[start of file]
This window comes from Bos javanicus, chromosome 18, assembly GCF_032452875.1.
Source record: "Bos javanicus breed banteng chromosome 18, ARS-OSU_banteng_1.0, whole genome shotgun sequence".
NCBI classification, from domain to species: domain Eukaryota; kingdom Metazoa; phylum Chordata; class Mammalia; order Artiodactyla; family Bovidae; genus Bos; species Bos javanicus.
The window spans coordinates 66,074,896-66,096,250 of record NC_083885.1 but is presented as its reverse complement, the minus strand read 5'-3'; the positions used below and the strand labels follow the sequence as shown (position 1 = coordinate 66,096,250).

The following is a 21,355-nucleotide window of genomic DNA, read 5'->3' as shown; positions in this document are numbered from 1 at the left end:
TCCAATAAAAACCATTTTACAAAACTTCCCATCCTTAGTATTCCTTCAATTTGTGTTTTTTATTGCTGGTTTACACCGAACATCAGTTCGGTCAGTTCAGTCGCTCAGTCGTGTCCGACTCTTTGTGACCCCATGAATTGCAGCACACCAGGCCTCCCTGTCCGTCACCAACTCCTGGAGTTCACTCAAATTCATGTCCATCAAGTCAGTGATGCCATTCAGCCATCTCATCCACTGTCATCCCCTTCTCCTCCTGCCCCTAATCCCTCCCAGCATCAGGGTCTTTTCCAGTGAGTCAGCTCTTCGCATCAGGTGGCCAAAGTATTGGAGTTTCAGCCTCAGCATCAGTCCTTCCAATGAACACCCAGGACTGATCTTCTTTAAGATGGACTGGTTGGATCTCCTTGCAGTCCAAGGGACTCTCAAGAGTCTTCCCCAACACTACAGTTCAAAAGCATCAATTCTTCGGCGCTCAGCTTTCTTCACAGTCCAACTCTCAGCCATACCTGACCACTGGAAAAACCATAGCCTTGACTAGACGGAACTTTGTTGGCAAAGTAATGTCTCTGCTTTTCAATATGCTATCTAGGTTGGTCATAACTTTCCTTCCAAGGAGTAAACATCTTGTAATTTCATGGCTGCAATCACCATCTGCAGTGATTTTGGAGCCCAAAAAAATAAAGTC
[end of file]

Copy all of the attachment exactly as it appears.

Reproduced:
This window comes from Bos javanicus, chromosome 18, assembly GCF_032452875.1.
Source record: "Bos javanicus breed banteng chromosome 18, ARS-OSU_banteng_1.0, whole genome shotgun sequence".
NCBI classification, from domain to species: domain Eukaryota; kingdom Metazoa; phylum Chordata; class Mammalia; order Artiodactyla; family Bovidae; genus Bos; species Bos javanicus.
The window spans coordinates 66,074,896-66,096,250 of record NC_083885.1 but is presented as its reverse complement, the minus strand read 5'-3'; the positions used below and the strand labels follow the sequence as shown (position 1 = coordinate 66,096,250).

The following is a 21,355-nucleotide window of genomic DNA, read 5'->3' as shown; positions in this document are numbered from 1 at the left end:
TCCAATAAAAACCATTTTACAAAACTTCCCATCCTTAGTATTCCTTCAATTTGTGTTTTTTATTGCTGGTTTACACCGAACATCAGTTCGGTCAGTTCAGTCGCTCAGTCGTGTCCGACTCTTTGTGACCCCATGAATTGCAGCACACCAGGCCTCCCTGTCCGTCACCAACTCCTGGAGTTCACTCAAATTCATGTCCATCAAGTCAGTGATGCCATTCAGCCATCTCATCCACTGTCATCCCCTTCTCCTCCTGCCCCTAATCCCTCCCAGCATCAGGGTCTTTTCCAGTGAGTCAGCTCTTCGCATCAGGTGGCCAAAGTATTGGAGTTTCAGCCTCAGCATCAGTCCTTCCAATGAACACCCAGGACTGATCTTCTTTAAGATGGACTGGTTGGATCTCCTTGCAGTCCAAGGGACTCTCAAGAGTCTTCCCCAACACTACAGTTCAAAAGCATCAATTCTTCGGCGCTCAGCTTTCTTCACAGTCCAACTCTCAGCCATACCTGACCACTGGAAAAACCATAGCCTTGACTAGACGGAACTTTGTTGGCAAAGTAATGTCTCTGCTTTTCAATATGCTATCTAGGTTGGTCATAACTTTCCTTCCAAGGAGTAAACATCTTGTAATTTCATGGCTGCAATCACCATCTGCAGTGATTTTGGAGCCCAAAAAAATAAAGTC